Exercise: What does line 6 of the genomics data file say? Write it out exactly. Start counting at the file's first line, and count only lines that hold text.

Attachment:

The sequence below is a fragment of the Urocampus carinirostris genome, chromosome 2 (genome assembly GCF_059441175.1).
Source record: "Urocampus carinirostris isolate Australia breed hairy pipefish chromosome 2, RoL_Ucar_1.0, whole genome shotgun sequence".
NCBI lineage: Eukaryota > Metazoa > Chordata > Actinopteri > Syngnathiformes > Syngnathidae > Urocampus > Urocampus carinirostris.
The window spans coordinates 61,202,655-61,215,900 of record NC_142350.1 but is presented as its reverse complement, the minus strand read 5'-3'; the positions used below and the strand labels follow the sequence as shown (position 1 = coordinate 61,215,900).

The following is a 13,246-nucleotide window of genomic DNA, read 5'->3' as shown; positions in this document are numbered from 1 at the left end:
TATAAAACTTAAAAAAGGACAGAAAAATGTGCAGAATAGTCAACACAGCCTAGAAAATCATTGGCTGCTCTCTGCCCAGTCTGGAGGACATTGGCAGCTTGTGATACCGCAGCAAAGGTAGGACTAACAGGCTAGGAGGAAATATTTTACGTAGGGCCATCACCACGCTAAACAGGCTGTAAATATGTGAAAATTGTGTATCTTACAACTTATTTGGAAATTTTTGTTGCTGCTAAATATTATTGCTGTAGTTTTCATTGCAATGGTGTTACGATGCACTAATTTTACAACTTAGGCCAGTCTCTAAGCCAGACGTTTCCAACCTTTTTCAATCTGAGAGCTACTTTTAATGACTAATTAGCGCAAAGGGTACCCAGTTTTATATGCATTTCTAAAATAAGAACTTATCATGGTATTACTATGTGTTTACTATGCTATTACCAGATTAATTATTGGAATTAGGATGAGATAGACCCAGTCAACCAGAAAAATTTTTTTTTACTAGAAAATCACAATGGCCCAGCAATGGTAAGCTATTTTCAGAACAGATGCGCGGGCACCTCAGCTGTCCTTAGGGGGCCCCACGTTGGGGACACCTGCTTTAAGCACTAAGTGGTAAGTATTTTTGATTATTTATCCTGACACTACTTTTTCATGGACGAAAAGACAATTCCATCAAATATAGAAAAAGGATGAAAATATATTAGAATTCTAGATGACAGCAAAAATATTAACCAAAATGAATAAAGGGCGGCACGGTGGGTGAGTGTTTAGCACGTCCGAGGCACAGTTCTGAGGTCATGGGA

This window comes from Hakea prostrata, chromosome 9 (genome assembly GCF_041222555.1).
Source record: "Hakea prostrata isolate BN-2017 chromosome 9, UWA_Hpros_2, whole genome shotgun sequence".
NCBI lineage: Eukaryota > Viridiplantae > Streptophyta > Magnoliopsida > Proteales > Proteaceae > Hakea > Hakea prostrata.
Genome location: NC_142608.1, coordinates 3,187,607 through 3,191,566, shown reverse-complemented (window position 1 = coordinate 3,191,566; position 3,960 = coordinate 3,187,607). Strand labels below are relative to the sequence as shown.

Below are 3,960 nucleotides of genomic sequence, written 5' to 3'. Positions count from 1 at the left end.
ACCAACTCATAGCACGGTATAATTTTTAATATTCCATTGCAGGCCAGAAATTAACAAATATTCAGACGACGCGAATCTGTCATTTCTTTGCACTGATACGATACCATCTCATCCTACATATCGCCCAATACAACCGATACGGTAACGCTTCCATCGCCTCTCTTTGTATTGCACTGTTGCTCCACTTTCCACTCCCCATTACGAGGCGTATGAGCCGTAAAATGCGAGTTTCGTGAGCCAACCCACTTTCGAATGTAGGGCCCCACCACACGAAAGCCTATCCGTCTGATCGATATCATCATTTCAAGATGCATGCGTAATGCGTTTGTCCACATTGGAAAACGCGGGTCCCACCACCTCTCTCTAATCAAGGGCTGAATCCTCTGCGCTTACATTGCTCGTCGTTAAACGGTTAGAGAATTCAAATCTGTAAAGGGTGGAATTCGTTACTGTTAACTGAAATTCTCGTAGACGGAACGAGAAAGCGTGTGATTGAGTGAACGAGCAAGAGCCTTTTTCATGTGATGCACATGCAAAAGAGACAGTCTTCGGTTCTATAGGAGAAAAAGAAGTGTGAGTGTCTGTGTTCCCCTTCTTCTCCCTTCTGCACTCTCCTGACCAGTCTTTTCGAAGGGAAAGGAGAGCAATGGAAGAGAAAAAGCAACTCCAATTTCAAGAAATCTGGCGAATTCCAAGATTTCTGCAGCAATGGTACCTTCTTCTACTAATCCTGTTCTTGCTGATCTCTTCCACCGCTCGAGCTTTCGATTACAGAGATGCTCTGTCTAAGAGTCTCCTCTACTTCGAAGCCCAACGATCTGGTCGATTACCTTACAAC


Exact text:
TATAAAACTTAAAAAAGGACAGAAAAATGTGCAGAATAGTCAACACAGCCTAGAAAATCATTGGCTGCTCTCTGCCCAGTCTGGAGGACATTGGCAGCTTGTGATACCGCAGCAAAGGTAGGACTAACAGGCTAGGAGGAAATATTTTACGTAGGGCCATCACCACGCTAAACAGGCTGTAAATATGTGAAAATTGTGTATCTTACAACTTATTTGGAAATTTTTGTTGCTGCTAAATATTATTGCTGTAGTTTTCATTGCAATGGTGTTACGATGCACTAATTTTACAACTTAGGCCAGTCTCTAAGCCAGACGTTTCCAACCTTTTTCAATCTGAGAGCTACTTTTAATGACTAATTAGCGCAAAGGGTACCCAGTTTTATATGCATTTCTAAAATAAGAACTTATCATGGTATTACTATGTGTTTACTATGCTATTACCAGATTAATTATTGGAATTAGGATGAGATAGACCCAGTCAACCAGAAAAATTTTTTTTTACTAGAAAATCACAATGGCCCAGCAATGGTAAGCTATTTTCAGAACAGATGCGCGGGCACCTCAGCTGTCCTTAGGGGGCCCCACGTTGGGGACACCTGCTTTAAGCACTAAGTGGTAAGTATTTTTGATTATTTATCCTGACACTACTTTTTCATGGACGAAAAGACAATTCCATCAAATATAGAAAAAGGATGAAAATATATTAGAATTCTAGATGACAGCAAAAATATTAACCAAAATGAATAAAGGGCGGCACGGTGGGTGAGTGTTTAGCACGTCCGAGGCACAGTTCTGAGGTCATGGGA